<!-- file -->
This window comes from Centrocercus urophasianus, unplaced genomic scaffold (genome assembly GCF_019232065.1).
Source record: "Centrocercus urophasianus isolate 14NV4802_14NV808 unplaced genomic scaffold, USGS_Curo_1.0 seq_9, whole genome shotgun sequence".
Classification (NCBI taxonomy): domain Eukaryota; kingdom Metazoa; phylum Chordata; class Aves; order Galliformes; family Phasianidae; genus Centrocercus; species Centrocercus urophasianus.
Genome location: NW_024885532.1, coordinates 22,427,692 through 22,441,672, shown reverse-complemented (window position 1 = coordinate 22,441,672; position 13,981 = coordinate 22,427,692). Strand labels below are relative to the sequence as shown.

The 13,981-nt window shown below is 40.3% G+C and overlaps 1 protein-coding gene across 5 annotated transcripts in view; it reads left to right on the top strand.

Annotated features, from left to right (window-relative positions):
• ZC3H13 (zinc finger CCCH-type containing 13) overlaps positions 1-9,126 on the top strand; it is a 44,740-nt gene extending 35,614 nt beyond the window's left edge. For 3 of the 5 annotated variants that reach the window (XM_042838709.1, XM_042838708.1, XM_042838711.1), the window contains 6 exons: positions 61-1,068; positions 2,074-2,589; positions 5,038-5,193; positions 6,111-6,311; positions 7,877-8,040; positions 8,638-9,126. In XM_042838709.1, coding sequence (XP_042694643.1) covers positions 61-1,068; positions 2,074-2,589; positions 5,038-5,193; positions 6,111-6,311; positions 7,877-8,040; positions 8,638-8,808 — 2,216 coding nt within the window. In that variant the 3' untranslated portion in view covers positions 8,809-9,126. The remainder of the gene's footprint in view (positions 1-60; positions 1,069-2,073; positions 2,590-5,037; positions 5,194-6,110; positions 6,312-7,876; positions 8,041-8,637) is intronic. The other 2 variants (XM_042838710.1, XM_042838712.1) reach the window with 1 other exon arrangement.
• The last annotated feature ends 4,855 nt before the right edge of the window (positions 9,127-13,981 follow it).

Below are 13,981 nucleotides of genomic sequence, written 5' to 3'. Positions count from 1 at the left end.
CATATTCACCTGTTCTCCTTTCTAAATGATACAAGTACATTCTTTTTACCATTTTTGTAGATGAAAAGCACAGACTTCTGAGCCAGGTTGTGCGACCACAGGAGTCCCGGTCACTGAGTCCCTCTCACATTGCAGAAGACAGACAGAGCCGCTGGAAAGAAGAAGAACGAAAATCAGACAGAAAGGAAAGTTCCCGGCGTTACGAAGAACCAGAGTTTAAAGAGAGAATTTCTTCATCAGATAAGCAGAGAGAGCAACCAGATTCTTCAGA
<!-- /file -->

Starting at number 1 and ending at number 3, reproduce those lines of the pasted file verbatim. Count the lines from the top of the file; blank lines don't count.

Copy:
This window comes from Centrocercus urophasianus, unplaced genomic scaffold (genome assembly GCF_019232065.1).
Source record: "Centrocercus urophasianus isolate 14NV4802_14NV808 unplaced genomic scaffold, USGS_Curo_1.0 seq_9, whole genome shotgun sequence".
Classification (NCBI taxonomy): domain Eukaryota; kingdom Metazoa; phylum Chordata; class Aves; order Galliformes; family Phasianidae; genus Centrocercus; species Centrocercus urophasianus.